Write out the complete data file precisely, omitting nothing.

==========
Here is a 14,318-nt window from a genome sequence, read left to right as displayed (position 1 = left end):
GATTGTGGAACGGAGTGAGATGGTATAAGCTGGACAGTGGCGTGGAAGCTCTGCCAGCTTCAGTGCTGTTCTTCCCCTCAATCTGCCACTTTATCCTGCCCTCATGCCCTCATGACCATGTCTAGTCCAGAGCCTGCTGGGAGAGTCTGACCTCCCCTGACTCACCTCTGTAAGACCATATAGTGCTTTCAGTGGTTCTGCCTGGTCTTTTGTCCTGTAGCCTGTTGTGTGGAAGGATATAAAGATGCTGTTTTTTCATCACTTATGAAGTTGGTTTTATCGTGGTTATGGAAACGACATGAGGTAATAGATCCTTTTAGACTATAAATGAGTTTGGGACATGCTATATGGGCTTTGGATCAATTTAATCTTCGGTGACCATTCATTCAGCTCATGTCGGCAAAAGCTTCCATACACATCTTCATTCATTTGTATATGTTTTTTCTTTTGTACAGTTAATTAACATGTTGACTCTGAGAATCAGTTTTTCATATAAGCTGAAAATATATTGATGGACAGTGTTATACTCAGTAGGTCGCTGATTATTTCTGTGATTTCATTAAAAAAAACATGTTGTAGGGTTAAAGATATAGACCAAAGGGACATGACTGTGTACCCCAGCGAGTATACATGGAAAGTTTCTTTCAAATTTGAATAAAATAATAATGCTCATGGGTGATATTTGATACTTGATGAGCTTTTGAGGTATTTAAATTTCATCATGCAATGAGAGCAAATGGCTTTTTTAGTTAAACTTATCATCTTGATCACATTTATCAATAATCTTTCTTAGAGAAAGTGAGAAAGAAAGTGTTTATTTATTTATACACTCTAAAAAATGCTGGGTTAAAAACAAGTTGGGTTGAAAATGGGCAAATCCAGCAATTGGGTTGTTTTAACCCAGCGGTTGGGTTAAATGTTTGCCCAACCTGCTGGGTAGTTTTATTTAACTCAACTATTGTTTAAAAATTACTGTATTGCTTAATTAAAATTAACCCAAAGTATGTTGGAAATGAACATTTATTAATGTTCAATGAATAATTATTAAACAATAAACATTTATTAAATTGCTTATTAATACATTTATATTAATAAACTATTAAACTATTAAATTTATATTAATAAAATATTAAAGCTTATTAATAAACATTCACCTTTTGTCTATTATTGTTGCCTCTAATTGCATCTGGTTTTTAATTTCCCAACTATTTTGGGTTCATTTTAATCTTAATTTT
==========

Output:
Here is a 14,318-nt window from a genome sequence, read left to right as displayed (position 1 = left end):
GATTGTGGAACGGAGTGAGATGGTATAAGCTGGACAGTGGCGTGGAAGCTCTGCCAGCTTCAGTGCTGTTCTTCCCCTCAATCTGCCACTTTATCCTGCCCTCATGCCCTCATGACCATGTCTAGTCCAGAGCCTGCTGGGAGAGTCTGACCTCCCCTGACTCACCTCTGTAAGACCATATAGTGCTTTCAGTGGTTCTGCCTGGTCTTTTGTCCTGTAGCCTGTTGTGTGGAAGGATATAAAGATGCTGTTTTTTCATCACTTATGAAGTTGGTTTTATCGTGGTTATGGAAACGACATGAGGTAATAGATCCTTTTAGACTATAAATGAGTTTGGGACATGCTATATGGGCTTTGGATCAATTTAATCTTCGGTGACCATTCATTCAGCTCATGTCGGCAAAAGCTTCCATACACATCTTCATTCATTTGTATATGTTTTTTCTTTTGTACAGTTAATTAACATGTTGACTCTGAGAATCAGTTTTTCATATAAGCTGAAAATATATTGATGGACAGTGTTATACTCAGTAGGTCGCTGATTATTTCTGTGATTTCATTAAAAAAAACATGTTGTAGGGTTAAAGATATAGACCAAAGGGACATGACTGTGTACCCCAGCGAGTATACATGGAAAGTTTCTTTCAAATTTGAATAAAATAATAATGCTCATGGGTGATATTTGATACTTGATGAGCTTTTGAGGTATTTAAATTTCATCATGCAATGAGAGCAAATGGCTTTTTTAGTTAAACTTATCATCTTGATCACATTTATCAATAATCTTTCTTAGAGAAAGTGAGAAAGAAAGTGTTTATTTATTTATACACTCTAAAAAATGCTGGGTTAAAAACAAGTTGGGTTGAAAATGGGCAAATCCAGCAATTGGGTTGTTTTAACCCAGCGGTTGGGTTAAATGTTTGCCCAACCTGCTGGGTAGTTTTATTTAACTCAACTATTGTTTAAAAATTACTGTATTGCTTAATTAAAATTAACCCAAAGTATGTTGGAAATGAACATTTATTAATGTTCAATGAATAATTATTAAACAATAAACATTTATTAAATTGCTTATTAATACATTTATATTAATAAACTATTAAACTATTAAATTTATATTAATAAAATATTAAAGCTTATTAATAAACATTCACCTTTTGTCTATTATTGTTGCCTCTAATTGCATCTGGTTTTTAATTTCCCAACTATTTTGGGTTCATTTTAATCTTAATTTT